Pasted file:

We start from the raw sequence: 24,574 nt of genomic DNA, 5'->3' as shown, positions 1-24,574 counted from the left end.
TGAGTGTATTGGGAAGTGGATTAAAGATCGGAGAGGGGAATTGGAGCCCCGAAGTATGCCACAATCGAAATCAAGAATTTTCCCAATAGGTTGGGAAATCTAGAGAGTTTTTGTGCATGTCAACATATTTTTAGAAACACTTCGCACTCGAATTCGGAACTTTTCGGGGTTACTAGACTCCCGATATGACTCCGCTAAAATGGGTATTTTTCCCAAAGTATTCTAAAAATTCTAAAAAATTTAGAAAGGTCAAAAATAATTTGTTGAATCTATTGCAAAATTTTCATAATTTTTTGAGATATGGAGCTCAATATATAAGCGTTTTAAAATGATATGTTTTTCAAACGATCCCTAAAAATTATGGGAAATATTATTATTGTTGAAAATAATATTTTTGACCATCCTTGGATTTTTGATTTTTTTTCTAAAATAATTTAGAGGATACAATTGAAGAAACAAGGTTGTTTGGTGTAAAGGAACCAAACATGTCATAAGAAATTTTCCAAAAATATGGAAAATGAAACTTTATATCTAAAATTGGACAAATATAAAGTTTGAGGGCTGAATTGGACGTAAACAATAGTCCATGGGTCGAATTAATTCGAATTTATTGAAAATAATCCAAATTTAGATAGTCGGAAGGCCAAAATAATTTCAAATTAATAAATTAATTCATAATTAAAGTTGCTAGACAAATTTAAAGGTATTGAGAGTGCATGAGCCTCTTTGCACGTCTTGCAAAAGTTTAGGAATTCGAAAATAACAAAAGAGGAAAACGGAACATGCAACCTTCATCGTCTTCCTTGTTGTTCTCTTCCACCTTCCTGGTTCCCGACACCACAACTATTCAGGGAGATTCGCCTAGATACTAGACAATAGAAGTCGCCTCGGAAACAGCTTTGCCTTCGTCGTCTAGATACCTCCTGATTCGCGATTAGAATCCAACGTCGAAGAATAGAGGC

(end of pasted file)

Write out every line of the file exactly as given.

We start from the raw sequence: 24,574 nt of genomic DNA, 5'->3' as shown, positions 1-24,574 counted from the left end.
TGAGTGTATTGGGAAGTGGATTAAAGATCGGAGAGGGGAATTGGAGCCCCGAAGTATGCCACAATCGAAATCAAGAATTTTCCCAATAGGTTGGGAAATCTAGAGAGTTTTTGTGCATGTCAACATATTTTTAGAAACACTTCGCACTCGAATTCGGAACTTTTCGGGGTTACTAGACTCCCGATATGACTCCGCTAAAATGGGTATTTTTCCCAAAGTATTCTAAAAATTCTAAAAAATTTAGAAAGGTCAAAAATAATTTGTTGAATCTATTGCAAAATTTTCATAATTTTTTGAGATATGGAGCTCAATATATAAGCGTTTTAAAATGATATGTTTTTCAAACGATCCCTAAAAATTATGGGAAATATTATTATTGTTGAAAATAATATTTTTGACCATCCTTGGATTTTTGATTTTTTTTCTAAAATAATTTAGAGGATACAATTGAAGAAACAAGGTTGTTTGGTGTAAAGGAACCAAACATGTCATAAGAAATTTTCCAAAAATATGGAAAATGAAACTTTATATCTAAAATTGGACAAATATAAAGTTTGAGGGCTGAATTGGACGTAAACAATAGTCCATGGGTCGAATTAATTCGAATTTATTGAAAATAATCCAAATTTAGATAGTCGGAAGGCCAAAATAATTTCAAATTAATAAATTAATTCATAATTAAAGTTGCTAGACAAATTTAAAGGTATTGAGAGTGCATGAGCCTCTTTGCACGTCTTGCAAAAGTTTAGGAATTCGAAAATAACAAAAGAGGAAAACGGAACATGCAACCTTCATCGTCTTCCTTGTTGTTCTCTTCCACCTTCCTGGTTCCCGACACCACAACTATTCAGGGAGATTCGCCTAGATACTAGACAATAGAAGTCGCCTCGGAAACAGCTTTGCCTTCGTCGTCTAGATACCTCCTGATTCGCGATTAGAATCCAACGTCGAAGAATAGAGGC